As the council’s procurement process continues, we thought it would be helpful to remind everyone of the community requirements at the heart of the process and also the role that Hornsey Town Hall Creative Trust (HTHCT) continues to play.
HTHCT is a buildings preservation trust which was set up in 2007 to work towards finding a long-term, sustainable solution for this historically-important building. Many of its members, all local residents and volunteers, were involved in the project long before the formation of the Trust, either as part of Crouch End for People, as members of an Advisory Panel to Haringey Council (LBH) and subsequently the HTH Community Partnership Board. The Trust has always had Crouch End ward councillors as members and they are currently Natan Doron and Sarah Elliott.
It has long been the Trust’s view that the most productive way forward is to try and influence the council’s decision making over the future of the Town Hall by working with the council whilst continuing to lobby hard for long-term community access and use of the building. It is also imperative that sufficient investment from the sale of the land to the rear of the Town Hall is committed to fully restore the Grade II* listed building (it has long been on Historic England’s Buildings at Risk Register) but also make it fit for purpose in the 21st century.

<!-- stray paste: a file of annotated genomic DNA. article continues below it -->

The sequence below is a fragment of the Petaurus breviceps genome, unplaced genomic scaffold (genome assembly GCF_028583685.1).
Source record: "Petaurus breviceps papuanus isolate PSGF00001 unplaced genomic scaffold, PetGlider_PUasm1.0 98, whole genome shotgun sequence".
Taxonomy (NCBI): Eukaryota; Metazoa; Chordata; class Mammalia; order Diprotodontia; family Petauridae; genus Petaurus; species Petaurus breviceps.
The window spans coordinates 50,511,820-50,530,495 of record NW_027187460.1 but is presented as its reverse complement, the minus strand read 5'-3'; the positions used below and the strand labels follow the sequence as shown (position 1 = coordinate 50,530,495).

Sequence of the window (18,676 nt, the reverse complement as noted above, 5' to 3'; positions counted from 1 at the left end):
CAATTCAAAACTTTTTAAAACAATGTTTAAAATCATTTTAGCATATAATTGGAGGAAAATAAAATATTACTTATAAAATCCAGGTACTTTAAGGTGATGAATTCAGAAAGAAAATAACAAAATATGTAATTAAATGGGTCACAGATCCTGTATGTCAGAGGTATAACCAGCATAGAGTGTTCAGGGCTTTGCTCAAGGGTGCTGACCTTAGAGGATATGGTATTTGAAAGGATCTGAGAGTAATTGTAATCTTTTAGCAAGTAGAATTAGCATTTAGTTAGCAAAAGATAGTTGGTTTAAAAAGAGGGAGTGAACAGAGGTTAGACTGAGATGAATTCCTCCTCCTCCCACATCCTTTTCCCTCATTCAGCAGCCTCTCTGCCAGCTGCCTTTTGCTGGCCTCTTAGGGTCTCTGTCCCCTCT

HTHCT’s legal responsibilities
In June 2015, Haringey Council’s cabinet took the decision to engage in a formal procurement process for Hornsey Town Hall. This is a detailed, complex, confidential and long process, and, because of the scale of the project, governed by European procurement rules. In order to take part in the process, each individual member of HTHCT has had to sign a formal confidentiality agreement and must abide by the legal requirements in that agreement. We understand that is it unprecedented for a group such as ours (i.e. local, community volunteers) to be involved in a confidential procurement process in this way and we are pleased to have achieved this role on behalf of the community.
Community access and uses
Haringey Council has repeatedly stated its commitment to finding an appropriate long term solution for the Town Hall and has also restated its promise to ensure that community access and use is a key part of the solution.
It has also promised:
• The Town Hall Square will remain in the public realm as a fantastic, publicly accessible space at the heart of the community
• There will be no housing or large-scale development on the green
These guarantees will be written into legal agreements with the preferred bidder.
HTHCT was closely involved in the process of drawing up the council tender documents for the Town Hall which relate to community access and use. Much of HTCT’s input was based on the informal consultations undertaken by the Trust over the years, the most recent of which took place in May 2015 [Our Consultation – Hornsey Town Hall’s future].